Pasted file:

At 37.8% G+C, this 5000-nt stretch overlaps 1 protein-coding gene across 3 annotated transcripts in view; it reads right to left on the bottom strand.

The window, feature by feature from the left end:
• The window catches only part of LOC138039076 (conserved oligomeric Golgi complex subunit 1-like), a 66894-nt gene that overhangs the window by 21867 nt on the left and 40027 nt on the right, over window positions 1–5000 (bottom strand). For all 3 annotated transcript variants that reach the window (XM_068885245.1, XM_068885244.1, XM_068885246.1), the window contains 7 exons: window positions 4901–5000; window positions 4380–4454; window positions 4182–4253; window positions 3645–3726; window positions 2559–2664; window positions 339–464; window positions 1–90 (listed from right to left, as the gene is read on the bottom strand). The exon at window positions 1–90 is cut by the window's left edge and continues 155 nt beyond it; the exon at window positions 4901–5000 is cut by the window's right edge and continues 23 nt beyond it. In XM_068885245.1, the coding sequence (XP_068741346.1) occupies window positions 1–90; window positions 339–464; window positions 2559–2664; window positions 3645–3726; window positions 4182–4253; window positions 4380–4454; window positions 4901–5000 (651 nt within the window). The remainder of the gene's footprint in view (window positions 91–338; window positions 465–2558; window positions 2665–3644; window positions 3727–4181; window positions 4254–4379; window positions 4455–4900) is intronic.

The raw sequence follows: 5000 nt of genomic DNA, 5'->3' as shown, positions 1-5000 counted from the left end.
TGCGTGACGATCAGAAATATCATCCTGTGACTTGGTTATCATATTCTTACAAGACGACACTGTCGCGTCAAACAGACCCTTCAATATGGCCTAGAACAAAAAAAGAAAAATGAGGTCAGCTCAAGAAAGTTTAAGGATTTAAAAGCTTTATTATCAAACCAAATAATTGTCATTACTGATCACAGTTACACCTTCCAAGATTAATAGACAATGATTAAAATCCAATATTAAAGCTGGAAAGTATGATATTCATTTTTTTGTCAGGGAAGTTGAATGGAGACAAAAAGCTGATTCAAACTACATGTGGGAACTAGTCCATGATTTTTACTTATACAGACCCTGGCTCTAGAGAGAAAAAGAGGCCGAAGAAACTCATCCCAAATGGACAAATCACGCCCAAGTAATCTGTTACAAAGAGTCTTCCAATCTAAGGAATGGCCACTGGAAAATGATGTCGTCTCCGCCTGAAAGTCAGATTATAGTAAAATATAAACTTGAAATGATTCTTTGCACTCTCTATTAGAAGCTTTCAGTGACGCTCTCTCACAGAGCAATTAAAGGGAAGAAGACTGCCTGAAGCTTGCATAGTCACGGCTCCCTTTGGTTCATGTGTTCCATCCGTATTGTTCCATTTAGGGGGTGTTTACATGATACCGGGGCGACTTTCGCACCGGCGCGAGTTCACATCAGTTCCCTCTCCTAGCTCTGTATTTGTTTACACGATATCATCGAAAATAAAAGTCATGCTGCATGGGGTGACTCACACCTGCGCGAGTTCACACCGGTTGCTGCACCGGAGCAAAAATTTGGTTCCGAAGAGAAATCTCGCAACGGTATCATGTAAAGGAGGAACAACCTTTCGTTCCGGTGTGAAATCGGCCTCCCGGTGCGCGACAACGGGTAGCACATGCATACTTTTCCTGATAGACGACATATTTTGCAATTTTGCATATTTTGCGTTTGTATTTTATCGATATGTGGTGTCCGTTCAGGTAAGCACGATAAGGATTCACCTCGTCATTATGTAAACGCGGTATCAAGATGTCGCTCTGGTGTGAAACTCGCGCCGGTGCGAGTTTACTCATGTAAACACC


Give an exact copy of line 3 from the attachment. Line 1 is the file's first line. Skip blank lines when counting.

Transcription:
• The window catches only part of LOC138039076 (conserved oligomeric Golgi complex subunit 1-like), a 66894-nt gene that overhangs the window by 21867 nt on the left and 40027 nt on the right, over window positions 1–5000 (bottom strand). For all 3 annotated transcript variants that reach the window (XM_068885245.1, XM_068885244.1, XM_068885246.1), the window contains 7 exons: window positions 4901–5000; window positions 4380–4454; window positions 4182–4253; window positions 3645–3726; window positions 2559–2664; window positions 339–464; window positions 1–90 (listed from right to left, as the gene is read on the bottom strand). The exon at window positions 1–90 is cut by the window's left edge and continues 155 nt beyond it; the exon at window positions 4901–5000 is cut by the window's right edge and continues 23 nt beyond it. In XM_068885245.1, the coding sequence (XP_068741346.1) occupies window positions 1–90; window positions 339–464; window positions 2559–2664; window positions 3645–3726; window positions 4182–4253; window positions 4380–4454; window positions 4901–5000 (651 nt within the window). The remainder of the gene's footprint in view (window positions 91–338; window positions 465–2558; window positions 2665–3644; window positions 3727–4181; window positions 4254–4379; window positions 4455–4900) is intronic.